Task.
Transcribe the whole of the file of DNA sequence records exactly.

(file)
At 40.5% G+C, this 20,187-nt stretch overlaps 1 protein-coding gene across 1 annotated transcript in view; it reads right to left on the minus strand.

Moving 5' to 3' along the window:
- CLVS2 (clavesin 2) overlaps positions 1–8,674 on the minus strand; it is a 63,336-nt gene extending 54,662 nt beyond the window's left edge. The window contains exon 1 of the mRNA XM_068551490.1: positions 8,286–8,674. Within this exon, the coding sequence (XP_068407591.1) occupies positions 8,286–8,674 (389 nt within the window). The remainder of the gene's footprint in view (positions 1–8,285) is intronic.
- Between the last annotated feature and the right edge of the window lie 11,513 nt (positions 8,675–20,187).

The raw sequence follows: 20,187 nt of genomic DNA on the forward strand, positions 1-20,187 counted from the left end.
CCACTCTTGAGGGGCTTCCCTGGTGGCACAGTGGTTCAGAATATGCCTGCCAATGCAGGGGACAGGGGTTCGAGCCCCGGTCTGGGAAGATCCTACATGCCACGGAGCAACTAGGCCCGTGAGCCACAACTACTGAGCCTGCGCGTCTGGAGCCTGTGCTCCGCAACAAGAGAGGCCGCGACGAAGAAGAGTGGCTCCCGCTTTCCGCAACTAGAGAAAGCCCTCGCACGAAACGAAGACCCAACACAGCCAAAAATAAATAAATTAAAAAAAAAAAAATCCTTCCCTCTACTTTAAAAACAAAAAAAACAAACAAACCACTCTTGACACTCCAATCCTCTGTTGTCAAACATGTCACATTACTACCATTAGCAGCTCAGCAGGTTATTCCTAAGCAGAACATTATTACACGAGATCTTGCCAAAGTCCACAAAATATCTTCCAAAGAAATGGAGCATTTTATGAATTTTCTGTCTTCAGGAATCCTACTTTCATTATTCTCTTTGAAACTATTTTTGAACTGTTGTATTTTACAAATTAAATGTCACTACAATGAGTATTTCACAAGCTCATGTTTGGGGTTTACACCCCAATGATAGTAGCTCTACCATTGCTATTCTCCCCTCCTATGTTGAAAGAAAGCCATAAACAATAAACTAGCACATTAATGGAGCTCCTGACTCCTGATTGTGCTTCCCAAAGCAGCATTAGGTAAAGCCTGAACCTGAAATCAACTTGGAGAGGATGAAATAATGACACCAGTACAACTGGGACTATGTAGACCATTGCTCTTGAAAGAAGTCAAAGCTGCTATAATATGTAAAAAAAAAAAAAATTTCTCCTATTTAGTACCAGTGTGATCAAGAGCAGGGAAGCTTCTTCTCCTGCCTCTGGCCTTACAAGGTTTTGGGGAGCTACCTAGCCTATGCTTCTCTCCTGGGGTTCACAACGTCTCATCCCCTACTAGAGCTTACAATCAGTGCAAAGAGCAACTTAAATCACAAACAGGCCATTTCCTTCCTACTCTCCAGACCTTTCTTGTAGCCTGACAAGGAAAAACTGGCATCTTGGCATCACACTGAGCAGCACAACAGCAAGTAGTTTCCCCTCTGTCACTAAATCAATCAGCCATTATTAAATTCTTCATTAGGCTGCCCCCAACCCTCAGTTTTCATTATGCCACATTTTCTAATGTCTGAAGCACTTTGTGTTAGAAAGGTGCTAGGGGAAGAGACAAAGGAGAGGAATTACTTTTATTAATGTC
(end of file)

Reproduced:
At 40.5% G+C, this 20,187-nt stretch overlaps 1 protein-coding gene across 1 annotated transcript in view; it reads right to left on the minus strand.

Moving 5' to 3' along the window:
- CLVS2 (clavesin 2) overlaps positions 1–8,674 on the minus strand; it is a 63,336-nt gene extending 54,662 nt beyond the window's left edge. The window contains exon 1 of the mRNA XM_068551490.1: positions 8,286–8,674. Within this exon, the coding sequence (XP_068407591.1) occupies positions 8,286–8,674 (389 nt within the window). The remainder of the gene's footprint in view (positions 1–8,285) is intronic.
- Between the last annotated feature and the right edge of the window lie 11,513 nt (positions 8,675–20,187).

The raw sequence follows: 20,187 nt of genomic DNA on the forward strand, positions 1-20,187 counted from the left end.
CCACTCTTGAGGGGCTTCCCTGGTGGCACAGTGGTTCAGAATATGCCTGCCAATGCAGGGGACAGGGGTTCGAGCCCCGGTCTGGGAAGATCCTACATGCCACGGAGCAACTAGGCCCGTGAGCCACAACTACTGAGCCTGCGCGTCTGGAGCCTGTGCTCCGCAACAAGAGAGGCCGCGACGAAGAAGAGTGGCTCCCGCTTTCCGCAACTAGAGAAAGCCCTCGCACGAAACGAAGACCCAACACAGCCAAAAATAAATAAATTAAAAAAAAAAAAATCCTTCCCTCTACTTTAAAAACAAAAAAAACAAACAAACCACTCTTGACACTCCAATCCTCTGTTGTCAAACATGTCACATTACTACCATTAGCAGCTCAGCAGGTTATTCCTAAGCAGAACATTATTACACGAGATCTTGCCAAAGTCCACAAAATATCTTCCAAAGAAATGGAGCATTTTATGAATTTTCTGTCTTCAGGAATCCTACTTTCATTATTCTCTTTGAAACTATTTTTGAACTGTTGTATTTTACAAATTAAATGTCACTACAATGAGTATTTCACAAGCTCATGTTTGGGGTTTACACCCCAATGATAGTAGCTCTACCATTGCTATTCTCCCCTCCTATGTTGAAAGAAAGCCATAAACAATAAACTAGCACATTAATGGAGCTCCTGACTCCTGATTGTGCTTCCCAAAGCAGCATTAGGTAAAGCCTGAACCTGAAATCAACTTGGAGAGGATGAAATAATGACACCAGTACAACTGGGACTATGTAGACCATTGCTCTTGAAAGAAGTCAAAGCTGCTATAATATGTAAAAAAAAAAAAAATTTCTCCTATTTAGTACCAGTGTGATCAAGAGCAGGGAAGCTTCTTCTCCTGCCTCTGGCCTTACAAGGTTTTGGGGAGCTACCTAGCCTATGCTTCTCTCCTGGGGTTCACAACGTCTCATCCCCTACTAGAGCTTACAATCAGTGCAAAGAGCAACTTAAATCACAAACAGGCCATTTCCTTCCTACTCTCCAGACCTTTCTTGTAGCCTGACAAGGAAAAACTGGCATCTTGGCATCACACTGAGCAGCACAACAGCAAGTAGTTTCCCCTCTGTCACTAAATCAATCAGCCATTATTAAATTCTTCATTAGGCTGCCCCCAACCCTCAGTTTTCATTATGCCACATTTTCTAATGTCTGAAGCACTTTGTGTTAGAAAGGTGCTAGGGGAAGAGACAAAGGAGAGGAATTACTTTTATTAATGTC